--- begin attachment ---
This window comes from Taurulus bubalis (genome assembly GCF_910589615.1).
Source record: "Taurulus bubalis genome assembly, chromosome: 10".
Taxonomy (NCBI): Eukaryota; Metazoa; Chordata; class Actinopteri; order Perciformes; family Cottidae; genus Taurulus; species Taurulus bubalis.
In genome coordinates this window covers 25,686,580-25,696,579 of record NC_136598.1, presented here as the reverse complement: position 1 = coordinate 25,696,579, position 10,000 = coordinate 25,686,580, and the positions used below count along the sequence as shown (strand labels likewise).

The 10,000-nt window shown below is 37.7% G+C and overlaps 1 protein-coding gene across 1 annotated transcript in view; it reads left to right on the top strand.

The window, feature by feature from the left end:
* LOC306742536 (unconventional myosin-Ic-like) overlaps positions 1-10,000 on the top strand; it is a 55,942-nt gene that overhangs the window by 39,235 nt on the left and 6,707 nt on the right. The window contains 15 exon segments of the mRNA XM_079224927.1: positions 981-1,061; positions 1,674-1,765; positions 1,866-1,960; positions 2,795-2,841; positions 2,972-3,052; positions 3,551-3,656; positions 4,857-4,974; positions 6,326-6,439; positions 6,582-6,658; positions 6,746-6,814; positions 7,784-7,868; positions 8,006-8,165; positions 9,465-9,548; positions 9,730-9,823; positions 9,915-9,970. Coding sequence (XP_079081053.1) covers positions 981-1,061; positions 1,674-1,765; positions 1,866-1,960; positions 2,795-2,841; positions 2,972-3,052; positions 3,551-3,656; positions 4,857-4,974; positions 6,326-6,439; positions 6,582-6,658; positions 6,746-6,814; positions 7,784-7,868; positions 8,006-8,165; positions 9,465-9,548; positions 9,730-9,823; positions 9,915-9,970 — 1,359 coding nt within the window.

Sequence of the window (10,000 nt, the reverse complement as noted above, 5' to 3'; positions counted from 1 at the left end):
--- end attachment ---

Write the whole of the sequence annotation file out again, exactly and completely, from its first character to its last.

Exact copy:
This window comes from Taurulus bubalis (genome assembly GCF_910589615.1).
Source record: "Taurulus bubalis genome assembly, chromosome: 10".
Taxonomy (NCBI): Eukaryota; Metazoa; Chordata; class Actinopteri; order Perciformes; family Cottidae; genus Taurulus; species Taurulus bubalis.
In genome coordinates this window covers 25,686,580-25,696,579 of record NC_136598.1, presented here as the reverse complement: position 1 = coordinate 25,696,579, position 10,000 = coordinate 25,686,580, and the positions used below count along the sequence as shown (strand labels likewise).

The 10,000-nt window shown below is 37.7% G+C and overlaps 1 protein-coding gene across 1 annotated transcript in view; it reads left to right on the top strand.

The window, feature by feature from the left end:
* LOC306742536 (unconventional myosin-Ic-like) overlaps positions 1-10,000 on the top strand; it is a 55,942-nt gene that overhangs the window by 39,235 nt on the left and 6,707 nt on the right. The window contains 15 exon segments of the mRNA XM_079224927.1: positions 981-1,061; positions 1,674-1,765; positions 1,866-1,960; positions 2,795-2,841; positions 2,972-3,052; positions 3,551-3,656; positions 4,857-4,974; positions 6,326-6,439; positions 6,582-6,658; positions 6,746-6,814; positions 7,784-7,868; positions 8,006-8,165; positions 9,465-9,548; positions 9,730-9,823; positions 9,915-9,970. Coding sequence (XP_079081053.1) covers positions 981-1,061; positions 1,674-1,765; positions 1,866-1,960; positions 2,795-2,841; positions 2,972-3,052; positions 3,551-3,656; positions 4,857-4,974; positions 6,326-6,439; positions 6,582-6,658; positions 6,746-6,814; positions 7,784-7,868; positions 8,006-8,165; positions 9,465-9,548; positions 9,730-9,823; positions 9,915-9,970 — 1,359 coding nt within the window.

Sequence of the window (10,000 nt, the reverse complement as noted above, 5' to 3'; positions counted from 1 at the left end):